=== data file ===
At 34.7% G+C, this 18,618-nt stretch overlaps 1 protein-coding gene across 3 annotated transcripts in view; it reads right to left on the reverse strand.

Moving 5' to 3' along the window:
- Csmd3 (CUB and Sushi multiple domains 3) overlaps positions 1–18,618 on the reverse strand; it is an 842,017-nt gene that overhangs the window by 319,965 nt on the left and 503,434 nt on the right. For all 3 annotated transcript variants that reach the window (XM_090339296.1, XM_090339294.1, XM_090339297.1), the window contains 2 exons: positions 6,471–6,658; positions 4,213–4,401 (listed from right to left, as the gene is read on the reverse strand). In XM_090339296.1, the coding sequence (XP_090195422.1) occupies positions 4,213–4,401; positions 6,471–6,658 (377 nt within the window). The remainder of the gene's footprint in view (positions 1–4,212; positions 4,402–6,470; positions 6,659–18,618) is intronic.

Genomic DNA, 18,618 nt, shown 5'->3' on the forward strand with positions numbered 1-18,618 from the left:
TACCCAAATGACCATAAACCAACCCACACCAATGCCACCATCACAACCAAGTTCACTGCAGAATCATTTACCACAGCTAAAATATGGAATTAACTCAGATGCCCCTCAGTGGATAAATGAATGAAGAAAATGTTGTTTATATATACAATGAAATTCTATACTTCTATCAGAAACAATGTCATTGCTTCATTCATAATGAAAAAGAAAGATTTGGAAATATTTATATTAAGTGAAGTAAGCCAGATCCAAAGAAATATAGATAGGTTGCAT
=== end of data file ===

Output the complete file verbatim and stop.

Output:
At 34.7% G+C, this 18,618-nt stretch overlaps 1 protein-coding gene across 3 annotated transcripts in view; it reads right to left on the reverse strand.

Moving 5' to 3' along the window:
- Csmd3 (CUB and Sushi multiple domains 3) overlaps positions 1–18,618 on the reverse strand; it is an 842,017-nt gene that overhangs the window by 319,965 nt on the left and 503,434 nt on the right. For all 3 annotated transcript variants that reach the window (XM_090339296.1, XM_090339294.1, XM_090339297.1), the window contains 2 exons: positions 6,471–6,658; positions 4,213–4,401 (listed from right to left, as the gene is read on the reverse strand). In XM_090339296.1, the coding sequence (XP_090195422.1) occupies positions 4,213–4,401; positions 6,471–6,658 (377 nt within the window). The remainder of the gene's footprint in view (positions 1–4,212; positions 4,402–6,470; positions 6,659–18,618) is intronic.

Genomic DNA, 18,618 nt, shown 5'->3' on the forward strand with positions numbered 1-18,618 from the left:
TACCCAAATGACCATAAACCAACCCACACCAATGCCACCATCACAACCAAGTTCACTGCAGAATCATTTACCACAGCTAAAATATGGAATTAACTCAGATGCCCCTCAGTGGATAAATGAATGAAGAAAATGTTGTTTATATATACAATGAAATTCTATACTTCTATCAGAAACAATGTCATTGCTTCATTCATAATGAAAAAGAAAGATTTGGAAATATTTATATTAAGTGAAGTAAGCCAGATCCAAAGAAATATAGATAGGTTGCAT